Of course, you don't pay gun schools to learn about non-gun options and good gun schools recognize this. They give you what you pay them for--good gun training--and beg and plead with you to go out and flesh out your training in other areas knowing full well that most of their students will ignore that advice. Many will never take another self defense related class in their lives, thinking, as one man told me, "I already have my permit. School's out."

Don't get me wrong. The training I'm receiving is phenomenal. It's unbeatable and it's exactly what you need if you are going to carry a gun but it's not the beginning. Or, at least, it shouldn't be.
I can't help but feeling it's like a lot of people are rushing to first grade without first completing kindergarten or even preschool. We're trying to build sky-scrapers without learning to add 2 and 2 and trying to paint masterpieces without learning our colors.

What's worse is that there seem to be so many people who rush people off to first grade and don't even tell them that kindergarten is an option. They are rushing them off to gun schools and pushing them into ranges and off to apply for carry permits without a single mention of things like hand-to-hand defense or critical thinking and mindset preparation. Those who do recommend those things are drowned out by the droves of people who seem to believe a firearm is all one would ever need to be properly defended in this world. Inconsequentially, these are also the people who often say they will not even visit states or places where their firearm is not welcome.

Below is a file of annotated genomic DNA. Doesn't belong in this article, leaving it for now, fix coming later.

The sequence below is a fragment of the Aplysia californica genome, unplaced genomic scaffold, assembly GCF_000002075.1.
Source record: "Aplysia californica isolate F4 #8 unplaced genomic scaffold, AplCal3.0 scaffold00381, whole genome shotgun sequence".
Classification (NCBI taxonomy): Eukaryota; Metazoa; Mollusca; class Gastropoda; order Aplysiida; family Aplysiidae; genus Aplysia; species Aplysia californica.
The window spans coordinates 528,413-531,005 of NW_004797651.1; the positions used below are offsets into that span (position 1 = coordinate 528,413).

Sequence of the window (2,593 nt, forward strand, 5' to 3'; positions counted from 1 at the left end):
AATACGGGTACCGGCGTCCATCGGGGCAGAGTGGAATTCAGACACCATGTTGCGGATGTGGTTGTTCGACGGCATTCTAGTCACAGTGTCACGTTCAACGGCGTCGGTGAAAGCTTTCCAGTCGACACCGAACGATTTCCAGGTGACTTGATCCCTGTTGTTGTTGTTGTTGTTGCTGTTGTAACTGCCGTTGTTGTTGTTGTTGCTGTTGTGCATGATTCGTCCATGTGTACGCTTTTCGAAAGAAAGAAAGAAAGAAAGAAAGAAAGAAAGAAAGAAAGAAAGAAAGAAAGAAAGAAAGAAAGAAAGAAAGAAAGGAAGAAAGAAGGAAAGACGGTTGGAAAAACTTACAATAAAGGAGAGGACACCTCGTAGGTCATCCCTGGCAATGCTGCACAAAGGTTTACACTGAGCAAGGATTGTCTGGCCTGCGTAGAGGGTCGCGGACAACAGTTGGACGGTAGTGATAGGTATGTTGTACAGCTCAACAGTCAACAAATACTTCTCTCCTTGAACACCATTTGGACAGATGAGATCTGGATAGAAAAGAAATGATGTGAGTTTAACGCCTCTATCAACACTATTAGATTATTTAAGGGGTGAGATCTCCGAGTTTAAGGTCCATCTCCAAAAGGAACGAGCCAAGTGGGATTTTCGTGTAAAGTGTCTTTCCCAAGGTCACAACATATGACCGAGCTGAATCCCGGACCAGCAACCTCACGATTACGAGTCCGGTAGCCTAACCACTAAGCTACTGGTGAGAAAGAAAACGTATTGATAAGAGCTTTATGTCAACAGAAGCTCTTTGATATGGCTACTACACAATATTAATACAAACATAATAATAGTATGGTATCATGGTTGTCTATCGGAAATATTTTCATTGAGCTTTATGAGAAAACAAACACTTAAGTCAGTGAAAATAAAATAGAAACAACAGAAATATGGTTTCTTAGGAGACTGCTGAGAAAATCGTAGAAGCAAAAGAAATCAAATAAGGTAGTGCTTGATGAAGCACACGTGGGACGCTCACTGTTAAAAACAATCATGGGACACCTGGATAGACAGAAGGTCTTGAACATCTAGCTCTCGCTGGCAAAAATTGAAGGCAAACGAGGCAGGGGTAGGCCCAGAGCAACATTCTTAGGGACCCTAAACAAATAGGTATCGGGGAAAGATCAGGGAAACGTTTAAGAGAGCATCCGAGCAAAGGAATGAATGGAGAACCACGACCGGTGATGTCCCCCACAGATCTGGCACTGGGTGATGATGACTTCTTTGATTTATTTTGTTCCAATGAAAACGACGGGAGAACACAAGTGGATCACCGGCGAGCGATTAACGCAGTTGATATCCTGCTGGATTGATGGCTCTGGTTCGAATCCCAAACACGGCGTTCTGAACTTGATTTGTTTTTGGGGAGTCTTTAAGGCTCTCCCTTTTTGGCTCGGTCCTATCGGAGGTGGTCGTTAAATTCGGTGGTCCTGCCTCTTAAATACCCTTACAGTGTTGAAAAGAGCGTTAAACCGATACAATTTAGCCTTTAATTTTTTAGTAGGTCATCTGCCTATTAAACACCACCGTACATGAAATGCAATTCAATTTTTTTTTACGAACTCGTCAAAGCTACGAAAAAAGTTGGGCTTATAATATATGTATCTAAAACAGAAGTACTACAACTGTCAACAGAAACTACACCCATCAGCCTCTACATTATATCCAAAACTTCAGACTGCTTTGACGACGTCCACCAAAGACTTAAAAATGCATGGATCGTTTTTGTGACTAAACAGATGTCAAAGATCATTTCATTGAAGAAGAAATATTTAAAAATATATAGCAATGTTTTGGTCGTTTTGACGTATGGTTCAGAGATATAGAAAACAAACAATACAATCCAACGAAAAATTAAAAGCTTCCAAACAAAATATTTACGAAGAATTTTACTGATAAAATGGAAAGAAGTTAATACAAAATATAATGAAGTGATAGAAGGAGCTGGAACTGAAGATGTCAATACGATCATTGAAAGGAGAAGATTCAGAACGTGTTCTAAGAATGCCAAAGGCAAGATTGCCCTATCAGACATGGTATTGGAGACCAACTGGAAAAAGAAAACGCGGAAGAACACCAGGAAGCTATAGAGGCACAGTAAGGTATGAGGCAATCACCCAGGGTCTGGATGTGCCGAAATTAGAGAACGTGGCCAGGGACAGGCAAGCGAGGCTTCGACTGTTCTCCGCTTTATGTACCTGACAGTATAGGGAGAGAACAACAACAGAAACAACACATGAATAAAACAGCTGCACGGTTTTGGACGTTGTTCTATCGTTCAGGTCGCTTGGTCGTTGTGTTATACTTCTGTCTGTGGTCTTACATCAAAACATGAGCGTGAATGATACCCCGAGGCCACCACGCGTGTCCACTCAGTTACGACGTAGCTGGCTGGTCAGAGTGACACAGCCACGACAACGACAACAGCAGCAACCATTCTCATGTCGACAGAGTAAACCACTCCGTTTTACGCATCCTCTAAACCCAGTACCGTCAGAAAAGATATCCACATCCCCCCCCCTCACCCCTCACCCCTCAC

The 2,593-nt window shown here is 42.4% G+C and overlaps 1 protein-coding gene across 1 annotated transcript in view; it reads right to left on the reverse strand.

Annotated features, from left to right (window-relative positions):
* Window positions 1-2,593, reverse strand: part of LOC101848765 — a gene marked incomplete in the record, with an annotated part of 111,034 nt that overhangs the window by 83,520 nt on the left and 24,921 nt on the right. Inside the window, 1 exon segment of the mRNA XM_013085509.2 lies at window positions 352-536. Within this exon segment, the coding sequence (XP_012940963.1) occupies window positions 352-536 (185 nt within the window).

Beginners to the field of self defense who consider a gun as an option are thrown into labyrinth of gun-centric idealism, conversation and training that carries them like a zealous wave. And like a wave they are swept away by the newness and the sensationalism of carrying that firearm; by, perhaps, the power they may feel and perhaps even by the enjoyment of the sport of shooting and the great friends made along the way (because, yes! gun people are some of the greatest people on earth... no doubt of it!)

But if put to the actual test, simulated or real, of defending themselves against some of even the most basic of attacks, they fumble for their firearms and flounder at their defense like a 2nd grader whose trying to learn to divide without first having learned how to add.

I got caught up in it myself. When I first started becoming more concerned about self defense I didn't go to hand-to-hand combat classes. I didn't go out and buy pepper spray. I didn't go to a women's self defense seminar. I bought a gun. One of my first "defensive" classes was a 2-day gun class. I've put more hours and money into gun training than I have ever put into any other form of self defense. And when pitted against simulated attacks my inadequacies to defend myself completely are glaringly obvious.

It frustrates me. I feel as though I've wasted my time.

I know that's not true. If forced to go to the triggers I have confidence that I would be a formidable opponent. But if, for some reason, I was not able to get to my gun in the first place, my confidence wanes.

And as someone in the gun community I see it over and over again and I get frustrated for other people who haven't gotten frustrated for themselves yet.

The newcomer asks the question on where to begin and the regurgitated answer is always, "Well, first, go apply for your permit and go get yourself some good gun training." It's like telling your pre-schooler, "Well, first you need to go to high school and then you can go to college." Yes, it's great advice, but there's a whole lot missing before that.

So, what is missing? Is it just hand-to-hand training?


And to be honest with you, I have no idea what all is missing. I'm trying to figure that out, too. I'm open to suggestions.

For one, mindset is desperately missing. The mindset to think, to use common sense, to out-smart instead of just out-shoot. Your options are not limited to shoot or don't shoot.

For another thing, emotional control is missing. I've said it before; emotional responses seem to be in vogue right now. It can be hard not to be emotional in some instances (if not impossible) but it's something to at least acknowledge and attempt to control. As the saying goes, "cooler heads prevail."